Cyclohexhlbenzene (CHB) can be converted to phenol and cyclohexanone via cyclohexylbenzene hydroperoxide. The acid catalyzed cleavage of cyclohexylbenzene hydroperoxide in the presence of unoxidized CHB results in a mixture of CHB, phenol, and cyclohexanone. This mixture is difficult to separate by conventional distillation techniques because phenol and cyclohexanone form an azeotrope (b.p. 184 C at atmospheric pressure) containing about 72 weight percent phenol. In addition, CHB codistills with this azeotrope.

It is an object of this invention to separate mixtures containing phenol and cyclohexanone which also can contain cyclohexylbenzene. It is another object of this invention to provide an extractive distillation agent or solvent to separate mixtures as described herein. It is a still further object of the invention to provide an extractive distillation operation comprising a mixture of one or more agents or solvents also as described herein.

Other aspects, concepts, objects, and the several advantages of the invention are apparent from a study of this disclosure, the drawing, and the appended claims.

According to the present invention, a mixture containing phenol and cyclohexanone, which may contain cyclohexylbenzene, is extractively distilled employing a trisubstituted phosphate and thus separated to produce as an overhead product a fraction containing essentially cyclohexanone and as bottoms a mixture containing the solvent, phenol, and cyclohexylbenzene which may have been present.

Mixture to be Separated

In the practice of the process of this invention, any mixture of phenol, cyclohexanone, and CHB or mixture of phenol and cyclohexanone can be used. It is within the scope of this invention to remove by suitable methods a portion of any of the components from the mixture to be separated before the extractive distillation with the trisubstituted phosphates. For example, any excess of cyclohexanone over the quantity present in the azeotrope can be first distilled from the mixture as an essentially pure material. Since CHB codistills with the phenol/cyclohexanone azeotrope in quantities of about 2 to 10 weight percent, any excess of CHB over that amount can be separated by fractional distillation in taking the phenol/cyclohexanone mixture containing about 2 to 10 weight percent CHB overhead.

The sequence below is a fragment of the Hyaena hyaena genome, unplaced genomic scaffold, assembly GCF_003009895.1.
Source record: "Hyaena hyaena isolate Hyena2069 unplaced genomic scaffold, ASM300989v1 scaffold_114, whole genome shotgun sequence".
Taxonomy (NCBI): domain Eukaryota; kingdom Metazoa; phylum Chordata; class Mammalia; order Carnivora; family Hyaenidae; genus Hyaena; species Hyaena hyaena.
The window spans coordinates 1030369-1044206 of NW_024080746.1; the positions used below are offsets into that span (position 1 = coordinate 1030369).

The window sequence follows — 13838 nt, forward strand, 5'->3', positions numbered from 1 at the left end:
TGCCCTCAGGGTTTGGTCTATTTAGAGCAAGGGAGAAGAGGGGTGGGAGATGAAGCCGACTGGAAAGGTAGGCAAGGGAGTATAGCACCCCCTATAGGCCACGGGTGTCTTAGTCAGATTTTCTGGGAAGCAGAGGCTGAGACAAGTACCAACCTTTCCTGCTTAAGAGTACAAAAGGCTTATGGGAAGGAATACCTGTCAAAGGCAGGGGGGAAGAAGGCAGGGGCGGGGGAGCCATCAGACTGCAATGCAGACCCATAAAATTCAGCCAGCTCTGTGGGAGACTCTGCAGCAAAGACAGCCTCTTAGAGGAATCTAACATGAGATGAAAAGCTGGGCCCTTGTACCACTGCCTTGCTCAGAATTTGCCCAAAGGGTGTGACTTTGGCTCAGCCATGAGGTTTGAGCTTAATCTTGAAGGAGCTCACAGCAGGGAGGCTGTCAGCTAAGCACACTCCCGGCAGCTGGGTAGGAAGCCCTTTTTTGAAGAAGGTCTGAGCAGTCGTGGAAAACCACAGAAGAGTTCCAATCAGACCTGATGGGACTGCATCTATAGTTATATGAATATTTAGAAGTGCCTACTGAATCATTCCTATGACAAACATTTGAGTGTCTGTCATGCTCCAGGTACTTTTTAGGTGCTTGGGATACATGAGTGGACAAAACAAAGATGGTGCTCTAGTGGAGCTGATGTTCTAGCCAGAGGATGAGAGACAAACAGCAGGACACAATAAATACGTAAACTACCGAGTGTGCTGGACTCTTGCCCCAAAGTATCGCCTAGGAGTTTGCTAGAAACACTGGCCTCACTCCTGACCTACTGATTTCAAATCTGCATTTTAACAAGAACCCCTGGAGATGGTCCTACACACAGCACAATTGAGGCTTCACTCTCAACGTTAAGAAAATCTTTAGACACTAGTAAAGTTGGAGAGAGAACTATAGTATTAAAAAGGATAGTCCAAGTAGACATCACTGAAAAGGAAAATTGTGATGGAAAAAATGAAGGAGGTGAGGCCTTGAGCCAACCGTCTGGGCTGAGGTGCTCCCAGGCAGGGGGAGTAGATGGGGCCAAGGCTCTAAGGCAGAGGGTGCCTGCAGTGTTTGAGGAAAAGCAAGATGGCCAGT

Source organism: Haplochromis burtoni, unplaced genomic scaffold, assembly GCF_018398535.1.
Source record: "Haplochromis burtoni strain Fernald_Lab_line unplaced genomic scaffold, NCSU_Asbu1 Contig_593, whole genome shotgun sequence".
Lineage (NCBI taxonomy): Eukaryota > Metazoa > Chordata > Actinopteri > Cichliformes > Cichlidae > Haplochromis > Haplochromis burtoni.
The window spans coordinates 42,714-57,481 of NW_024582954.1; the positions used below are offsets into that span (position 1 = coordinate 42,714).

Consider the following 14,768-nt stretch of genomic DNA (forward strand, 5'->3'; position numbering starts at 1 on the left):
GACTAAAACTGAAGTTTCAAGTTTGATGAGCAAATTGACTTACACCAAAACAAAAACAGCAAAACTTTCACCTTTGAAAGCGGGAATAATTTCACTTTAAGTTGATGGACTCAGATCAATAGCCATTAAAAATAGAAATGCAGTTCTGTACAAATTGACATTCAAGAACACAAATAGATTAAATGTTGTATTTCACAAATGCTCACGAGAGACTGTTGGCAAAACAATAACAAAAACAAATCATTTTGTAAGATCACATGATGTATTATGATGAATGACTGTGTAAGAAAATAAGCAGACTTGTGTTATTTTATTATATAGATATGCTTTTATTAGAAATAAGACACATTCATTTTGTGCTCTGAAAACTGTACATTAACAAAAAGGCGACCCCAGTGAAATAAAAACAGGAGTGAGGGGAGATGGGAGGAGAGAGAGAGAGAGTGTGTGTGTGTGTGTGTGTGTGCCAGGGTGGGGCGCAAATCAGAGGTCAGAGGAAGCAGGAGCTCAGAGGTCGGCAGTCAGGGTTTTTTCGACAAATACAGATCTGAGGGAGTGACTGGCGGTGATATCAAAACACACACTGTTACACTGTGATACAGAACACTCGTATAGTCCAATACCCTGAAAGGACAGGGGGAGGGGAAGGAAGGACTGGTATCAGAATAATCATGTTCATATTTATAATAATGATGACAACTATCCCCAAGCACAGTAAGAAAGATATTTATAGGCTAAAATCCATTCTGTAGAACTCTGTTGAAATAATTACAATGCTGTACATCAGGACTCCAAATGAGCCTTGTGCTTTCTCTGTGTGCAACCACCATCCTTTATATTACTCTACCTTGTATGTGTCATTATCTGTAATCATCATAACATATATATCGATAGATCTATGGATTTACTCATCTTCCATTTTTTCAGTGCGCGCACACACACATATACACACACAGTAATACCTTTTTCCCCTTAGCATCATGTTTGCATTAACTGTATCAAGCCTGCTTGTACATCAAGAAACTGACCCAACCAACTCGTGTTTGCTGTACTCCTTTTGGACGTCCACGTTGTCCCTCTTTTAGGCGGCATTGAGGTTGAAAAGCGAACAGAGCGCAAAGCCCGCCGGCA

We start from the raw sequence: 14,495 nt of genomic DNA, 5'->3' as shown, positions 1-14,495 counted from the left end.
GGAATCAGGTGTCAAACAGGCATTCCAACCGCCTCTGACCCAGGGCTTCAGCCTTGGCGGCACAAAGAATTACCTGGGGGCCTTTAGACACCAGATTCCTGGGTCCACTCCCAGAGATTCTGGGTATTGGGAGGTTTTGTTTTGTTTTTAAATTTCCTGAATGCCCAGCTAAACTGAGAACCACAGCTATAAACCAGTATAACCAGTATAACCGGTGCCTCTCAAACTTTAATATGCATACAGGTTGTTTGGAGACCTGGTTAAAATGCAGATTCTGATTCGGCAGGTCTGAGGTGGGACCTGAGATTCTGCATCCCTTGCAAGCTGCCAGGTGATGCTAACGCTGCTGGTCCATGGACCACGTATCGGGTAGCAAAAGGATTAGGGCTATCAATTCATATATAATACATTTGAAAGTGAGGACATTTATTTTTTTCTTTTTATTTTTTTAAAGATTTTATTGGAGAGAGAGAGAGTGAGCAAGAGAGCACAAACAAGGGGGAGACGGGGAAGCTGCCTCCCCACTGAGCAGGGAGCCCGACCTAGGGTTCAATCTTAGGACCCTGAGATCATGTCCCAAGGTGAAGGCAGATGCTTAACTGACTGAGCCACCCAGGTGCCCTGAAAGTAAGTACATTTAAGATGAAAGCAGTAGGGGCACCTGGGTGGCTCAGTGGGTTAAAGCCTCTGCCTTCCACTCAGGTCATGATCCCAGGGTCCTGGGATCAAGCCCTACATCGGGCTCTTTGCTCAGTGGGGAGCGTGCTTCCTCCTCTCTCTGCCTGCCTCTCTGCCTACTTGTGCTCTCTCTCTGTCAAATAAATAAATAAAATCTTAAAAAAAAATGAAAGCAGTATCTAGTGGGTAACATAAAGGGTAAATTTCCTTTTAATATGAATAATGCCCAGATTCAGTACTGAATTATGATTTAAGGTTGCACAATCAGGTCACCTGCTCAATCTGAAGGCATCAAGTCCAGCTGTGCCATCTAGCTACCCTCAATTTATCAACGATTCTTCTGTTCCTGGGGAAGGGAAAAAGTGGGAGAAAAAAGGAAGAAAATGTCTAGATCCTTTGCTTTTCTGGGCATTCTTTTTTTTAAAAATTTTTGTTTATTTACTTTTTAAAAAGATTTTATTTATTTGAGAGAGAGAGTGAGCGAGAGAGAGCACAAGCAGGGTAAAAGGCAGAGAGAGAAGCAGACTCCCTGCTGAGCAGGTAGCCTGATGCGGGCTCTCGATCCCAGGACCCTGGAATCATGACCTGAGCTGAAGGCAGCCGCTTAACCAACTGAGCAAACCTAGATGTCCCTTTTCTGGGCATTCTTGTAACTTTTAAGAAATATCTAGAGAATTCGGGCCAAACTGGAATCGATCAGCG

It is also within the scope of this invention to remove essentially all of the CHB from the mixture by suitable techniques, such as extractive distillation, before the extractive distillation of this invention.

Solvent

The trisubstituted phosphate solvent which can be used in the extractive distillation of this invention can contain up to 30 carbon atoms and can be represented by the following general formula: (RO)3 PO wherein each R is selected from a group consisting of alkyl radicals containing 4 to 18 carbon atoms, cycloalkyl radicals containing 5 to 12 carbon atoms, aryl or substituted aryl radicals containing 6 to 12 carbon atoms with the substituent groups being one or more or a mixture of alkyl, cycloalkyl, alkoxy, halogen, or the like, and aralkyl radicals containing 7 to 12 carbon atoms, the solvent having a boiling point above the boiling point of phenol (182 C at atmospheric pressure) to facilitate the separation of the solvent for recycling by fractional distillation. However, low levels of phenol (up to about 10 weight percent phenol) can be present in the recovered and recycled solvent with no detrimental effect on the extractive distillation. For ease of handling, it is generally preferred that it be a liquid or low melting (below about 80 C) solid.